Most people I encounter in business tell me they do strategic planning. When they describe their process, however, I can quickly identify key issues they will have with their planning and how to address it with a few key questions (or thought processes).
Let me share my 30 years experience and conversations I’ve had with thousands of people in different industries. Here are some common issues I see:
The main issues we encounter boil down to just four areas: Information, Buy-in, Process and Strategy Execution. While execution is by far the most common (most companies only achieve 30% of the strategic objectives they set), the others are sometimes hard to spot, and will contribute to problems with execution in their own way.
This week, I’ll just look at the first problem area, information. I will examine the remaining three areas in subsequent postings.
Information is key to a rational planning process. If you make important decisions without information, your planning can end up just being a fantasy about how you’d like things to go. Additionally, team members need to have a shared foundation of information to efficiently make good strategic decisions. These are the three most common issues we find:
- The wrong amount of information. This can be too little or too much. How much is enough? My sense of this is that you need enough information to create a valid, usable picture of the key systems behind your strategy. By systems, I mean the things that drive customer behaviors, supplier markets, operations and the economy in general. How these systems are today, and how they will change in the future, are the most important things a team needs to understand to create a winning strategy
- Assumptions and data. Most people mix assumptions in with their data. Assumptions are temporary estimates of probable future developments, and they are not immutable facts. So many strategy disasters begin with assumption errors that many try to avoid putting any assumptions in their planning process – but this is a mistake, too. In order to plan for the future, you must make assumptions. The key to avoiding most assumption errors is to be clear about which assumptions you are making and building flexibility into your plans so you can adapt to changes in this information.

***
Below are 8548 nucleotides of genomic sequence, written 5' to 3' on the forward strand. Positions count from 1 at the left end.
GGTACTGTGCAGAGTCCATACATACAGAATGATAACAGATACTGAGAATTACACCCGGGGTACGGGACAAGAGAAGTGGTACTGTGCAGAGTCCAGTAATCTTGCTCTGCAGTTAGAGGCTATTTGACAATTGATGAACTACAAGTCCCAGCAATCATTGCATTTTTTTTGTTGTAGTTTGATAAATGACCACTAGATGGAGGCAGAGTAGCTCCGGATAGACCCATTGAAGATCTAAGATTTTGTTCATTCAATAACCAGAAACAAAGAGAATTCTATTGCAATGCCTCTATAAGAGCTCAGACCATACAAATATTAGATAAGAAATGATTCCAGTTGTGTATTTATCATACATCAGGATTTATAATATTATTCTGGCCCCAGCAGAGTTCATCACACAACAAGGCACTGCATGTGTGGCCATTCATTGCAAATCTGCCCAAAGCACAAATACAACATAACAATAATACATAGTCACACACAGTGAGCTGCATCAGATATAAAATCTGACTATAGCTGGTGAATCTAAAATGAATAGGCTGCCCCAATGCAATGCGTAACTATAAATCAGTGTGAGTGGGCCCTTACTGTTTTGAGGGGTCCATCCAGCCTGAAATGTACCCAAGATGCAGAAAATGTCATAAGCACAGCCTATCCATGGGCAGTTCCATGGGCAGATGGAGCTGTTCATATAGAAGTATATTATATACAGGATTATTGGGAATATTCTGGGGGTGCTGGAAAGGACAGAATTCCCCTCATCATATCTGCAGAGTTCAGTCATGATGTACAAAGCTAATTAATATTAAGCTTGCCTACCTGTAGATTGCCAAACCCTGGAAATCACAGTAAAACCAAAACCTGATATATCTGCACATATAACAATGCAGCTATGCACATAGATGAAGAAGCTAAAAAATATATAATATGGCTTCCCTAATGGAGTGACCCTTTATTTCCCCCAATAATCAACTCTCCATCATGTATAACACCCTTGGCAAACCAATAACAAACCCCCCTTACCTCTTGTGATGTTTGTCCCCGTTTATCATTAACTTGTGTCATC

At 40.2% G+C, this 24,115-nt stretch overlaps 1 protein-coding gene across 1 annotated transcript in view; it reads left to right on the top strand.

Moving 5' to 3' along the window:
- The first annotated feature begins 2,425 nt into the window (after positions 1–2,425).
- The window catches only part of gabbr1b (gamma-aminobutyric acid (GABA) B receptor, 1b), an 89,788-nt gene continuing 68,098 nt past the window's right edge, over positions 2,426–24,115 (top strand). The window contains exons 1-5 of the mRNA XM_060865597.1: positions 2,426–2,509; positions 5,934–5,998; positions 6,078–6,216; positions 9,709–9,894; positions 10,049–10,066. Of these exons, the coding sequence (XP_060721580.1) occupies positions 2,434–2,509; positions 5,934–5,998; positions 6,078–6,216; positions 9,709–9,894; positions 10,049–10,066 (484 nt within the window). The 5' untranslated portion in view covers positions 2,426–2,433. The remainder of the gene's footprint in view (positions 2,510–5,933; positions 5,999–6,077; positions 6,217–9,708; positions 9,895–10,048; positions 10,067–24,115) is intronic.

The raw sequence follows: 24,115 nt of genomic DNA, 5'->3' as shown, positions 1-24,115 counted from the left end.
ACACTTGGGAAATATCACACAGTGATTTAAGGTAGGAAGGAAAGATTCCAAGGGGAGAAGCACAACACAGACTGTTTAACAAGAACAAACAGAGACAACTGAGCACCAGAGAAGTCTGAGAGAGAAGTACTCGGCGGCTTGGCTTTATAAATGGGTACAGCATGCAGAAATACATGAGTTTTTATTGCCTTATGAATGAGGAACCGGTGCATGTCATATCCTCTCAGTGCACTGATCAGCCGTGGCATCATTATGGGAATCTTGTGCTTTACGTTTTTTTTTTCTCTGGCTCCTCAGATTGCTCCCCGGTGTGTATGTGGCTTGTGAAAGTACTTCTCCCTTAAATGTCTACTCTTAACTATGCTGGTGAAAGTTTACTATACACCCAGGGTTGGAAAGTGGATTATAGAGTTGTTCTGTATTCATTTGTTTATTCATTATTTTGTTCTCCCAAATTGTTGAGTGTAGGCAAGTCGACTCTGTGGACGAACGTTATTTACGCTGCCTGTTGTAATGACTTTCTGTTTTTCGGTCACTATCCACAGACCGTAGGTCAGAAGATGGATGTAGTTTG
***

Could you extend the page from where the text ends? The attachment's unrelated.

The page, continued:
- Sources and estimates. People tend to want to find definitive sources that tell us how big a market is, or what competitors’ market shares are. For all but the largest (mostly commodity) markets, this data simply doesn’t exist. That means that you will need to make intelligent estimates about some data. Fortunately, you don’t have to be perfectly accurate in your estimates (though it helps). Unfortunately, most people are intimidated by the process of making good estimates from a skeleton of reliable data. One of the key pitfalls here is spending too much time and money trying to get perfect data, when it is largely impossible and usually unnecessary.
Have you encounterd other issues with information that has led to strategic problems? I’d love to hear about your experiences. Also, if you’d like to discuss how we avoid these issues in the Simplfied Strategic Planning process, feel free to reach out. There is no charge for a short conversation about the issues you’re seeing in your planning process, and we are always happy to offer solutions.